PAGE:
As the book goes on, Franklin elegantly used then-contemporary examples to show how technology was tweaking the ways we related to each other — and particularly how digital tools were being used to centralize power. One lovely example is her discussion of credit-card-style keycards to unlock doors. Back around 1990 they were a hot new tech, but as Franklin pointed out, they weren’t just a “better” key. They were a different key, with new abilities. A regular metal key can let you in a room. But a credit-card key can gather information on how often you access that room, reporting back to the building-owner on your comings and goings. Or the owner can, on the fly, reprogram the lock from afar to suddenly lock you out. High-tech keys conferred new powers on those who owned the locks.

When you read the book today, it’s astonishing how forward-looking it is. That discussion of locks feel like she’s writing about Facebook or GPS chips in phones.

The point is, as a 22-year-old kid in 1990, I had never thought about technology in this way. I was completely ignorant of the tradition of philosophers who scrutinized the social, political and cultural effects of technology — from Harold Innis to Lewis Mumford to Jacques Ellul and many others, all of whom with Franklin herself was deeply familiar. But once she’d opened the door, I could see everything that lay within that room. I could see how my interest in politics and culture overlapped with my interest in computers.

And I decided, pretty much upon putting down the book, what I was going to do with the rest of my life: To report on technology’s impact on everyday life. How weird new tools were changing the way we talk to each other, learn new things, waste time, work, and play.

So that’s what I’ve done, for 25 years. It’s all due to Franklin.


“Genius hesitates”

I read Carlo Rovelli’s book Seven Brief Lessons on Physics, a layperson’s description of the big breakthroughs in modern physics. It’s a blast, but one throwaway comment really struck me.

Rovelli is discussing Einstein’s 1900 paper about photons and light. He quotes what Einstein wrote …

It seems to me that the observations associated with blackbody radiation, flourescence, the production of cathode rays by ultraviolet light, and other related phenomena connected with the emission or transformation of light are more readily understood if one assumes that the energy of light is discontinuously distributed in space.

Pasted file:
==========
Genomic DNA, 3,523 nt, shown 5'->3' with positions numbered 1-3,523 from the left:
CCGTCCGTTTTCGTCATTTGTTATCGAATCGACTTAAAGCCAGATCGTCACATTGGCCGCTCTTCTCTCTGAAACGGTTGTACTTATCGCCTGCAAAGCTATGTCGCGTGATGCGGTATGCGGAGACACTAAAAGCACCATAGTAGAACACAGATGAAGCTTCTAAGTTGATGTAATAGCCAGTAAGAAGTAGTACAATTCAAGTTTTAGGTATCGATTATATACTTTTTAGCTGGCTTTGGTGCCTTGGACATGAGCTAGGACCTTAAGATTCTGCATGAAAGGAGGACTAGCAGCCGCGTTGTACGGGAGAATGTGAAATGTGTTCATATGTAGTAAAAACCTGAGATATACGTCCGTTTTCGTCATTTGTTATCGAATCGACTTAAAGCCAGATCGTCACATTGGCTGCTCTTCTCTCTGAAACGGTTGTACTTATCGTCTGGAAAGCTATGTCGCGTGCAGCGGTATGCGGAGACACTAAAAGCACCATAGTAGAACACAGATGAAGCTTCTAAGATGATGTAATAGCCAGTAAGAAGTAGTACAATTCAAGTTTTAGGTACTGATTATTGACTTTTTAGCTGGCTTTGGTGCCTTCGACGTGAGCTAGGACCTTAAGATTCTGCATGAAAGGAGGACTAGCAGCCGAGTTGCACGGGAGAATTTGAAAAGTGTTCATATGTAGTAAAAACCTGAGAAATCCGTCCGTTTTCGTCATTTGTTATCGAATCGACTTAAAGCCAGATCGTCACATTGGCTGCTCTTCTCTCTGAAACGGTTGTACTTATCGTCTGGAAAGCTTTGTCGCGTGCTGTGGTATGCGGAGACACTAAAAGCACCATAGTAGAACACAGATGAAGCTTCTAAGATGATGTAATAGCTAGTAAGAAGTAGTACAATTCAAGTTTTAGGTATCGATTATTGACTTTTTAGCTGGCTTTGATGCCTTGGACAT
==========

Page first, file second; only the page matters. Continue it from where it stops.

Then Rovelli makes a nifty point …

These simple and clear lines are the real birth certificate of quantum theory. Note the wonderful initial “It seems to me …,” which recalls the “I think … ” with which Darwin introduces in his notebooks the great idea of that species evolve, or the “hesistation” spoken of by Farraday when introducing to the first time the revolutionary idea of magnetic fields. Genius hesitates.

Genius hesitates. I love that! When we approach a truly enormous idea, of the sort that tilts the world on its axis, we’re not excited and arrogant and confident. We’re unsure; we hesitate. I’ve noticed this in the scientists I interview. The ones who are doing really groundbreaking work are tentative, cautious, almost unsettled by the implications of what they’re saying.

It’s not a bad litmus test for the people around us in everyday life. The ones who are proposing genuinely startling and creative ideas are liable to be … careful about it. It’s the ones with small ideas who are shouting them from the rooftops.

By the way, that notebook of Darwin that Rovelli mentions? It’s online, and here’s the page he talks about. You can see Darwin scribble “I THINK” at the top …